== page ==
Today we are in a position whereby we are debating these bills and the address-in-reply. The address-in-reply could keep going till 2016 the way this mob are going. They have no legislation before the House—no plan. They spent three years saying no to everything and coming up with three-word slogans, and now they are finding out you cannot put three-word slogans into legislation. That is why today we are having these propositions.

In my area of infrastructure, transport and tourism the government has done nothing but talk big about how investment in infrastructure can drive economic growth, but at the same time it is planning a budget in which it will cut billions of dollars out of infrastructure funding. They are saying they will remove the $3 billion that has been allocated for the Melbourne metro project. They are saying they will remove the $715 million for the Cross River Rail project. They will remove the $500 million that has been allocated for public transport in Perth.

What they are doing, of course, is going around the country and reannouncing projects that have already been funded and that are near completion. These are projects like the upgrade of the Brisbane Gateway Motorway north, which is nearing completion of one section; Brisbane's Legacy Way project; and the Midland Highway project in Tasmania. They are reannouncing funding of $210 million for Cape York. The have announced the package to upgrade Western Australia's Great Northern Highway and North West Coastal Highway and are pretending that these are new announcements.

It was a rather amusing political shambles by the Assistant Minister for Infrastructure and Regional Development, who went down to Tasmania and announced funding for Huon salmon which had already been announced by Minister King of the federal Labor government last year. It was rejected then by those opposite but announced on the same day that the government's media spin was that they do not fund any projects in regional communities. This was an extraordinary proposition. You have minister after minister running around the country, embracing any announceable even if the 'noalition', as I described them so accurately in the past, opposed it when it was first delivered by Labor.

Then there is the Parliamentary Secretary to the Minister for Industry, Bob Baldwin, who apparently—it is not quite clear—might have some responsibilities for tourism. The parliamentary secretary announced on 29 October last year that the incoming government would scrap Labor's TQUAL grants scheme to encourage tourism operators to invest in lifting the quality of their products, but only a month later Mr Baldwin visited a New South Wales koala sanctuary, where he purported to announce a TQUAL grant worth $110,000. Mr Baldwin tweeted a very cute photo of himself with a koala. It is unclear which one the koala is—I notice those opposite trying to discern a distinction. Mr Baldwin made an announcement of a project which, a month earlier, they had said they were scrapping. What is more, a Senate estimates committee hearing on 21 November heard evidence that Mr Baldwin had a very limited role in tourism despite his enthusiasm to associate himself with the industry. The general manager of Tourism Australia, Deborah Lewis, told the appropriate Senate committee:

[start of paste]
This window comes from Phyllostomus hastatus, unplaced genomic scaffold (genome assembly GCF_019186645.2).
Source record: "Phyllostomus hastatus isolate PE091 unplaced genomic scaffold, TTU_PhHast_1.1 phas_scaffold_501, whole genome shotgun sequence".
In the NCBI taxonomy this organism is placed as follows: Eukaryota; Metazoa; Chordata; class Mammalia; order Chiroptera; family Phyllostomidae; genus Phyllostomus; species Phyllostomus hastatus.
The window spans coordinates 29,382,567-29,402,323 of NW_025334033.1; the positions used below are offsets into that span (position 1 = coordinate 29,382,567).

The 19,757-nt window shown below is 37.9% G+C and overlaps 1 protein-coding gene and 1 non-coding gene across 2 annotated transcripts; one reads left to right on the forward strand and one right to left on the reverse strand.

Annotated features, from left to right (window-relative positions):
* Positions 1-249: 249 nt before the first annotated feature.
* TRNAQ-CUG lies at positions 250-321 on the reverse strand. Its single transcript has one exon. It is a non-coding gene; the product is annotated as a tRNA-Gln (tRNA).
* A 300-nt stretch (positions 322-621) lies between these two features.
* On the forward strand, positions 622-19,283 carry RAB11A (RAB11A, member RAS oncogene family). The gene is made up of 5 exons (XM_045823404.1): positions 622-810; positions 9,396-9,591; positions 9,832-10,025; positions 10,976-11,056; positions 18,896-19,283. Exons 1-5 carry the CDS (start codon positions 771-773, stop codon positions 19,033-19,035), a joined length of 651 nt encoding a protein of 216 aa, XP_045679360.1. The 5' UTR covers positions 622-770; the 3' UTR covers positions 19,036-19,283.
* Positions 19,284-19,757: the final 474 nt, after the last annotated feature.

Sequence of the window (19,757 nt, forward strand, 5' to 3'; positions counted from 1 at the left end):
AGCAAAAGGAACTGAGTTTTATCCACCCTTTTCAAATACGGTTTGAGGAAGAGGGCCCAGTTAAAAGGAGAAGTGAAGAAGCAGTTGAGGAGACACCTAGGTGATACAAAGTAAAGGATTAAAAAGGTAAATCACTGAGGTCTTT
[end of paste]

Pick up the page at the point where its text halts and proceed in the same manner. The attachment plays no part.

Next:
The role for Parliamentary Secretary Baldwin is to wind up the current discretionary grants program and then his role will cease in tourism.

What sort of government gives someone a job to cut things and wind things up, and then that is it, with no future vision, no role going forward? We should not have been surprised by that because when the Prime Minister announced his first cabinet after taking office, he forgot to announce who had responsibility for tourism. It is one of the nation's biggest industries, employing more than half a million people, yet there is no minister for tourism among those opposite. They also do not have a minister for science. They just forgot who was responsible at the time. They could not even determine which department tourism is allocated to—an extraordinary proposition and a huge embarrassment for those opposite.

Most governments come to office chock full of ideas—but not this one. They are a group of people ready to say no, no, no, as they did when they were the opposition—no ideas, no plan and no vision. That is what happens when people are addicted to negativity. When it comes to policy development, they want to turn Infrastructure Australia from an independent adviser into a politicised lap-dog. They want to remove the ability of Infrastructure Australia to publish its findings. They want to ensure that there is no independent ability to look at projects. Indeed, they want to remove the ability to look at whole classes of infrastructure. What might that be aimed at? That is aimed at not looking at public transport. They do not have vision and every single day that is reinforced. You cannot run a government with three-word slogans, and the mob opposite are proof of that.